ECN publication
AWSM - Ground and wind shear effects in aerodynamic analysis
Published by: Publication date:
ECN Wind Energy 28-3-2011
ECN report number: Document type:
ECN-E--10-016 ECN publication
Number of pages: Full text:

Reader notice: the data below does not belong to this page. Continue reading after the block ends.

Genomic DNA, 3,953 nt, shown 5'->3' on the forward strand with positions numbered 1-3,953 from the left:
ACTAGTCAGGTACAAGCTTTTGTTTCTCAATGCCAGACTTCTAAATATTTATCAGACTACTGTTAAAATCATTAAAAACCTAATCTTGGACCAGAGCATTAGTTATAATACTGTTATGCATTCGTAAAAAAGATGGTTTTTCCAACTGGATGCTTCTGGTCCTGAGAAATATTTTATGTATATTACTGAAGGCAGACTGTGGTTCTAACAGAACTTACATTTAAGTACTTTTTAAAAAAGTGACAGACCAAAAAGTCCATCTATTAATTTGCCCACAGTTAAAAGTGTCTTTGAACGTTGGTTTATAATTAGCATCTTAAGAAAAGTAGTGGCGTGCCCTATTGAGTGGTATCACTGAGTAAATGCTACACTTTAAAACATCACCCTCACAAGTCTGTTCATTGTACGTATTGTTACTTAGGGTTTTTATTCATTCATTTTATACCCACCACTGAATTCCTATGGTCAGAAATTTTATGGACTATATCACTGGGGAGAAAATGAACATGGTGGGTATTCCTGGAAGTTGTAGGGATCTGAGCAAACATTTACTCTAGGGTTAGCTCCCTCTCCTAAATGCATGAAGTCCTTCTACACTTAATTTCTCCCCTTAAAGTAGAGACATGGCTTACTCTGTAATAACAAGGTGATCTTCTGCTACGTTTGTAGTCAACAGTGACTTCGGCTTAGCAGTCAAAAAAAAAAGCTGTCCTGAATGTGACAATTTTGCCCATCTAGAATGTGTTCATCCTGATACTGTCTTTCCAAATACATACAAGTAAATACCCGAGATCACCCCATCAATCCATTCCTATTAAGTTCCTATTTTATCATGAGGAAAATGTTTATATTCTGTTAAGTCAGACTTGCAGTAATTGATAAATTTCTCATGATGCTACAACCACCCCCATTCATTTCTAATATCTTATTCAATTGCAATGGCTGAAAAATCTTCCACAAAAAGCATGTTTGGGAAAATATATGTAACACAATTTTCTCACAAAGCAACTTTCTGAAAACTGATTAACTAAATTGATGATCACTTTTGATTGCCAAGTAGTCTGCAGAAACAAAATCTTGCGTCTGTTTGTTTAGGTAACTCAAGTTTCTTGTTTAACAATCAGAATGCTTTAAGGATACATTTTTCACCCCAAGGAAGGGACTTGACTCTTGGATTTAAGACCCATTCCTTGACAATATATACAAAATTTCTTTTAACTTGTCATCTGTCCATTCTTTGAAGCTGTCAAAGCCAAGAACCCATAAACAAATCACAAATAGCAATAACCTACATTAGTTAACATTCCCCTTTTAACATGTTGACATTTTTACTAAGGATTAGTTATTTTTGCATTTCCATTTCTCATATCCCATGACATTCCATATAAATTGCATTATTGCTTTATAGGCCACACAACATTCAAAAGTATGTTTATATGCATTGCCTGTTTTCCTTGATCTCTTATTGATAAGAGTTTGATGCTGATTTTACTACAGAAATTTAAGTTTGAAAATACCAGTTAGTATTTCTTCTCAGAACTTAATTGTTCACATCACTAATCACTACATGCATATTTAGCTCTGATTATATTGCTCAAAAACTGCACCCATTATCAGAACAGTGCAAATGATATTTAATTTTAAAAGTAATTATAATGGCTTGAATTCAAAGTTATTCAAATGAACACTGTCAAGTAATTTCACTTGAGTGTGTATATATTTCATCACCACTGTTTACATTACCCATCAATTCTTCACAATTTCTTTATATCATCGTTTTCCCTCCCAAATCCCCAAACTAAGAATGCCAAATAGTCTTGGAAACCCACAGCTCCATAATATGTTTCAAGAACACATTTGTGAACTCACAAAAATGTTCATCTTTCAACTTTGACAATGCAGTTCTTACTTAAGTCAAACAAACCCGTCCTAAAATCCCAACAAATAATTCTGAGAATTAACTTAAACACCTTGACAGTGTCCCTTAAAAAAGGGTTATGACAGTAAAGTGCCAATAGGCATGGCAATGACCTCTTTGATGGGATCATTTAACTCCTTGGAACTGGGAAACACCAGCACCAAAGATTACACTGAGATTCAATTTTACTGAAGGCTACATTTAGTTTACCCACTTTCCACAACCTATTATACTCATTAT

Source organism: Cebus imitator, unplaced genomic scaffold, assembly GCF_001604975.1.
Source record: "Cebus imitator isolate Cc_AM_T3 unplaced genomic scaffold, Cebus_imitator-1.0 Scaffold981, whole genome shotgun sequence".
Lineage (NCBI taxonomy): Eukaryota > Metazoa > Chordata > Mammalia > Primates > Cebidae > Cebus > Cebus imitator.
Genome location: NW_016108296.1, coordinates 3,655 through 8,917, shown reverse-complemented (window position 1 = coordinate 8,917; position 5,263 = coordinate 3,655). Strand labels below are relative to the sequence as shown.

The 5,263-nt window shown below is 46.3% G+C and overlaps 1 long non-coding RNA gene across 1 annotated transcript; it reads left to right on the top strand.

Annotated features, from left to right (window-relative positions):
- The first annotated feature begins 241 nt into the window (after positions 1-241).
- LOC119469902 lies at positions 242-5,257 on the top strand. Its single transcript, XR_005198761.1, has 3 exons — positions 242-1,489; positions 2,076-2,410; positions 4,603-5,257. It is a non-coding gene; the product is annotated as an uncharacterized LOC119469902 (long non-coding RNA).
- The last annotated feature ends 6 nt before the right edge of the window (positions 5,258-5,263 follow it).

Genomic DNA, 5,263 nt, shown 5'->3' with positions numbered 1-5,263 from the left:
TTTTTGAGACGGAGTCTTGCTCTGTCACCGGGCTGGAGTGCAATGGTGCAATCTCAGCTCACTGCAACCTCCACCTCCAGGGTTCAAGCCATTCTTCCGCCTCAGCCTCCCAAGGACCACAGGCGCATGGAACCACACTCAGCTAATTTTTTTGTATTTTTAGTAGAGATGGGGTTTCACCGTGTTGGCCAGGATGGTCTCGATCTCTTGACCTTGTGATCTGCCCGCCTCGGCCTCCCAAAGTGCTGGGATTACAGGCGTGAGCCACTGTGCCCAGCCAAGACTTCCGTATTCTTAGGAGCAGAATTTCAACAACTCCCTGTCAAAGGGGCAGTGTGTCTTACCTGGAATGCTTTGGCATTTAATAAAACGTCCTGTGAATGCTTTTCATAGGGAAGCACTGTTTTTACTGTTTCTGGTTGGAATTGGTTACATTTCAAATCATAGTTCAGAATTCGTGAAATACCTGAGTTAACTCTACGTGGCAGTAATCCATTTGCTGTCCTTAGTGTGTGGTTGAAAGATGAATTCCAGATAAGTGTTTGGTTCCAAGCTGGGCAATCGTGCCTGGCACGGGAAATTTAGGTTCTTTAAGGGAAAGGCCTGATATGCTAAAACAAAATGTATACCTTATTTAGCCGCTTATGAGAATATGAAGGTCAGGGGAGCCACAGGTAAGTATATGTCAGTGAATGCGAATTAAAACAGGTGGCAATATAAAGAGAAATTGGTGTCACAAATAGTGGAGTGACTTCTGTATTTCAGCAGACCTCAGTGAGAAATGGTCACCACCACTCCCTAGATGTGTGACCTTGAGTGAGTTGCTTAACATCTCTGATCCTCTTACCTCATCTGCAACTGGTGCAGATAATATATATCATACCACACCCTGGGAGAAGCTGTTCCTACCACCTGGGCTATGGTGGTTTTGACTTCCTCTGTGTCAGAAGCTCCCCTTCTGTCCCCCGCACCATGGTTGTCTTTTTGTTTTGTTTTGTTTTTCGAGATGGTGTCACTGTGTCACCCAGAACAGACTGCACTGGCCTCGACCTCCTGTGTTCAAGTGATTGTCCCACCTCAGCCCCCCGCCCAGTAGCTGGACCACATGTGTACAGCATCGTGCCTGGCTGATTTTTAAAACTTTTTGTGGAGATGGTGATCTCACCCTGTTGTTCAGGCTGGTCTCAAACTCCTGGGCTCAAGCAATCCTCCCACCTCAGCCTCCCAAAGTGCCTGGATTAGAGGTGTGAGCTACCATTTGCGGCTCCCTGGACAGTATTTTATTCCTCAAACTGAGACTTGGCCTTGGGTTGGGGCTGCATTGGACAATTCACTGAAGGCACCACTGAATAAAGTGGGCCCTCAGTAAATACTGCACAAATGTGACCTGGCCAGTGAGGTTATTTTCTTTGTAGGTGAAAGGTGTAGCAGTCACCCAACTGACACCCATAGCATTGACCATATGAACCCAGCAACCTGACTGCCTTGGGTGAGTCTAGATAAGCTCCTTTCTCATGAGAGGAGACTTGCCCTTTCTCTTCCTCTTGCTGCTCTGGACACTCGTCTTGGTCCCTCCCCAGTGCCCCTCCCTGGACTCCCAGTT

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In order to design more advanced and efficient wind turbines, more accurate results coming from numerical predictions are mandatory. This need became more and more important in the last years due to the growth of wind turbines, especially for offshore scenarios. The diameter of a modern MW class wind turbine can easily be greater than 100m, on which the effect of wind shear and incoherent atmospheric structures on blade loads play a much more significant role. Most of the available codes are based on Blade Element Momentum (BEM) theory. The main advantage of this class of codes is the fact that they are very fast to calculate the loads and performance of a wind turbine. This makes BEM codes very convenient especially in the very extensive wind turbine design and load calculations, but due to all the hypotheses of the theory, there are several restrictions for BEM codes usage. By using full Navier-Stokes based codes, for example, there are no limitations about the geometry and no restrictive hypotheses related with the aerodynamics, so it is possible to perform both detailed fluid-dynamics studies and general performance-oriented analyses in very general conditions. The drawback is the big demand in terms of computational resources, computational time and expertise. A code, named Aerodynamic Windturbine Simulation Module (AWSM), has been developed at Energy research Centre of the Netherlands (ECN) by van Garrel [1]. The main scope was to keep the advantages of BEM codes in terms of calculation time and ease of use, but to obtain a superior quality, especially concerning wake and time dependent wake-related phenomena. The presence of the ground during the analyses, as well as the presence of a non uniform wind introduce sensitive effects in the numerical predictions. These effects regard both the response of the blade and the evolution of the wake. During UpWind project, part of the research was focused on these two effects and their inclusion in the calculations. The aim of the present report is to illustrate these two extensions and their implementation in AWSM code. Two separated sections are dedicated to describe these additions in terms of implementation, usage and numerical examples.

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